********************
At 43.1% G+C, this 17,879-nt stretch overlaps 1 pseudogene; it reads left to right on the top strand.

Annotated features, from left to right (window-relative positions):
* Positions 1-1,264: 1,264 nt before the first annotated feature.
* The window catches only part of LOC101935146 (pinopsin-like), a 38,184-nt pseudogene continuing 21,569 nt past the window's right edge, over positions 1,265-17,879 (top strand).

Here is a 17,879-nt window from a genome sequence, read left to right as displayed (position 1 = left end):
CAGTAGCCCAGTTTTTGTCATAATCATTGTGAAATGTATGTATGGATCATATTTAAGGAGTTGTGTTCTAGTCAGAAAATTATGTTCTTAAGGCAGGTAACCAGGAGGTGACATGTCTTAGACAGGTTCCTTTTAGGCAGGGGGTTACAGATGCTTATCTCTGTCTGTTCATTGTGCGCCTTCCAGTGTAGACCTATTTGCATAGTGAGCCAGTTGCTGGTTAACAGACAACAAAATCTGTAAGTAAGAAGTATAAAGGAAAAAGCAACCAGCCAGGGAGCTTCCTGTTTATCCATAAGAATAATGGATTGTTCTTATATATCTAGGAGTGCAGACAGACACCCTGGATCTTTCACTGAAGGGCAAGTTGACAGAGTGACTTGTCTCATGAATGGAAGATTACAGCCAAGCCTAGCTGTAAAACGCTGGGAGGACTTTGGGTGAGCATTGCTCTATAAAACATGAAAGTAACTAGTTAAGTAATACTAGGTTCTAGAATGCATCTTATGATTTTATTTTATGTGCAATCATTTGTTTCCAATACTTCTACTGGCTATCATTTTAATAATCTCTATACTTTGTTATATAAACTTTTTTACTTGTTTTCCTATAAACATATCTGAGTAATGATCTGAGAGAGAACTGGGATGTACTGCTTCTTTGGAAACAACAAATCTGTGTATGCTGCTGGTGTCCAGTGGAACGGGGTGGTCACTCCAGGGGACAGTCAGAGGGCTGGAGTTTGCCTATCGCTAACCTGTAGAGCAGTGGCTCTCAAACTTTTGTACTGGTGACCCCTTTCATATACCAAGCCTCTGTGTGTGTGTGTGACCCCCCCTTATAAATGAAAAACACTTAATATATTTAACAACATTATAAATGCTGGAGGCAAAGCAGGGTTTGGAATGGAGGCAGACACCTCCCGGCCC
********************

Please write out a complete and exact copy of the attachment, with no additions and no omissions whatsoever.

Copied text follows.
At 43.1% G+C, this 17,879-nt stretch overlaps 1 pseudogene; it reads left to right on the top strand.

Annotated features, from left to right (window-relative positions):
* Positions 1-1,264: 1,264 nt before the first annotated feature.
* The window catches only part of LOC101935146 (pinopsin-like), a 38,184-nt pseudogene continuing 21,569 nt past the window's right edge, over positions 1,265-17,879 (top strand).

Here is a 17,879-nt window from a genome sequence, read left to right as displayed (position 1 = left end):
CAGTAGCCCAGTTTTTGTCATAATCATTGTGAAATGTATGTATGGATCATATTTAAGGAGTTGTGTTCTAGTCAGAAAATTATGTTCTTAAGGCAGGTAACCAGGAGGTGACATGTCTTAGACAGGTTCCTTTTAGGCAGGGGGTTACAGATGCTTATCTCTGTCTGTTCATTGTGCGCCTTCCAGTGTAGACCTATTTGCATAGTGAGCCAGTTGCTGGTTAACAGACAACAAAATCTGTAAGTAAGAAGTATAAAGGAAAAAGCAACCAGCCAGGGAGCTTCCTGTTTATCCATAAGAATAATGGATTGTTCTTATATATCTAGGAGTGCAGACAGACACCCTGGATCTTTCACTGAAGGGCAAGTTGACAGAGTGACTTGTCTCATGAATGGAAGATTACAGCCAAGCCTAGCTGTAAAACGCTGGGAGGACTTTGGGTGAGCATTGCTCTATAAAACATGAAAGTAACTAGTTAAGTAATACTAGGTTCTAGAATGCATCTTATGATTTTATTTTATGTGCAATCATTTGTTTCCAATACTTCTACTGGCTATCATTTTAATAATCTCTATACTTTGTTATATAAACTTTTTTACTTGTTTTCCTATAAACATATCTGAGTAATGATCTGAGAGAGAACTGGGATGTACTGCTTCTTTGGAAACAACAAATCTGTGTATGCTGCTGGTGTCCAGTGGAACGGGGTGGTCACTCCAGGGGACAGTCAGAGGGCTGGAGTTTGCCTATCGCTAACCTGTAGAGCAGTGGCTCTCAAACTTTTGTACTGGTGACCCCTTTCATATACCAAGCCTCTGTGTGTGTGTGTGACCCCCCCTTATAAATGAAAAACACTTAATATATTTAACAACATTATAAATGCTGGAGGCAAAGCAGGGTTTGGAATGGAGGCAGACACCTCCCGGCCC